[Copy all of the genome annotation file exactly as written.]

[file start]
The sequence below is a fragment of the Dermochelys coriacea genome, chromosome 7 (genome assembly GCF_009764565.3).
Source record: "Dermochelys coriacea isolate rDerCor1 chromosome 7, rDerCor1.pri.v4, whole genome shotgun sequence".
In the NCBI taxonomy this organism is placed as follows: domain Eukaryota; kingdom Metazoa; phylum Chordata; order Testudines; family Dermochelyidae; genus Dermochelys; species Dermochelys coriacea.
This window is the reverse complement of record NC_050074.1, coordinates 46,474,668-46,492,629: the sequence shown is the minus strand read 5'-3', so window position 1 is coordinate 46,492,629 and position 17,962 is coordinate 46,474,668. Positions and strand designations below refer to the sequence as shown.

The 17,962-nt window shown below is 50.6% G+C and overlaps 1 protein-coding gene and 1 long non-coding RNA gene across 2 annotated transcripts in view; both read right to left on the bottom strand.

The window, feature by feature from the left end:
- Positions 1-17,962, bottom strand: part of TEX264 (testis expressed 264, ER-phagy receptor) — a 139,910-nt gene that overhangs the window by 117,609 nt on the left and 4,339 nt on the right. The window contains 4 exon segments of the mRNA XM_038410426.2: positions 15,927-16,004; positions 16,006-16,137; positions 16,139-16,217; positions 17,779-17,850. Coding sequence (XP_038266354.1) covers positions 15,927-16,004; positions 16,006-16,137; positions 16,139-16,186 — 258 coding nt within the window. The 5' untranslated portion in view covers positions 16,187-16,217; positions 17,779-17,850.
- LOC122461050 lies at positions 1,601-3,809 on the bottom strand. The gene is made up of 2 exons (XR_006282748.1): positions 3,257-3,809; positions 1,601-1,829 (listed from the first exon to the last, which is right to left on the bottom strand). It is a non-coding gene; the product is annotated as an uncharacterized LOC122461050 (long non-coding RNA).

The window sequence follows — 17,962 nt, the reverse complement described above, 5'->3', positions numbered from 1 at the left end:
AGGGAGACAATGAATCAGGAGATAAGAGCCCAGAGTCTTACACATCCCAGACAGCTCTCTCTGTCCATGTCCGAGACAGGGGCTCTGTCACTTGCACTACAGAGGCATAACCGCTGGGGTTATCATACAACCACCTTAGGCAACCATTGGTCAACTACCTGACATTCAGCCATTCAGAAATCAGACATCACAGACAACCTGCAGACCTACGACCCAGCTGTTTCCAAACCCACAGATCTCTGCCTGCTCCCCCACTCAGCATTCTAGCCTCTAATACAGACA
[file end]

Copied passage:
The sequence below is a fragment of the Dermochelys coriacea genome, chromosome 7 (genome assembly GCF_009764565.3).
Source record: "Dermochelys coriacea isolate rDerCor1 chromosome 7, rDerCor1.pri.v4, whole genome shotgun sequence".
In the NCBI taxonomy this organism is placed as follows: domain Eukaryota; kingdom Metazoa; phylum Chordata; order Testudines; family Dermochelyidae; genus Dermochelys; species Dermochelys coriacea.
This window is the reverse complement of record NC_050074.1, coordinates 46,474,668-46,492,629: the sequence shown is the minus strand read 5'-3', so window position 1 is coordinate 46,492,629 and position 17,962 is coordinate 46,474,668. Positions and strand designations below refer to the sequence as shown.

The 17,962-nt window shown below is 50.6% G+C and overlaps 1 protein-coding gene and 1 long non-coding RNA gene across 2 annotated transcripts in view; both read right to left on the bottom strand.

The window, feature by feature from the left end:
- Positions 1-17,962, bottom strand: part of TEX264 (testis expressed 264, ER-phagy receptor) — a 139,910-nt gene that overhangs the window by 117,609 nt on the left and 4,339 nt on the right. The window contains 4 exon segments of the mRNA XM_038410426.2: positions 15,927-16,004; positions 16,006-16,137; positions 16,139-16,217; positions 17,779-17,850. Coding sequence (XP_038266354.1) covers positions 15,927-16,004; positions 16,006-16,137; positions 16,139-16,186 — 258 coding nt within the window. The 5' untranslated portion in view covers positions 16,187-16,217; positions 17,779-17,850.
- LOC122461050 lies at positions 1,601-3,809 on the bottom strand. The gene is made up of 2 exons (XR_006282748.1): positions 3,257-3,809; positions 1,601-1,829 (listed from the first exon to the last, which is right to left on the bottom strand). It is a non-coding gene; the product is annotated as an uncharacterized LOC122461050 (long non-coding RNA).

The window sequence follows — 17,962 nt, the reverse complement described above, 5'->3', positions numbered from 1 at the left end:
AGGGAGACAATGAATCAGGAGATAAGAGCCCAGAGTCTTACACATCCCAGACAGCTCTCTCTGTCCATGTCCGAGACAGGGGCTCTGTCACTTGCACTACAGAGGCATAACCGCTGGGGTTATCATACAACCACCTTAGGCAACCATTGGTCAACTACCTGACATTCAGCCATTCAGAAATCAGACATCACAGACAACCTGCAGACCTACGACCCAGCTGTTTCCAAACCCACAGATCTCTGCCTGCTCCCCCACTCAGCATTCTAGCCTCTAATACAGACA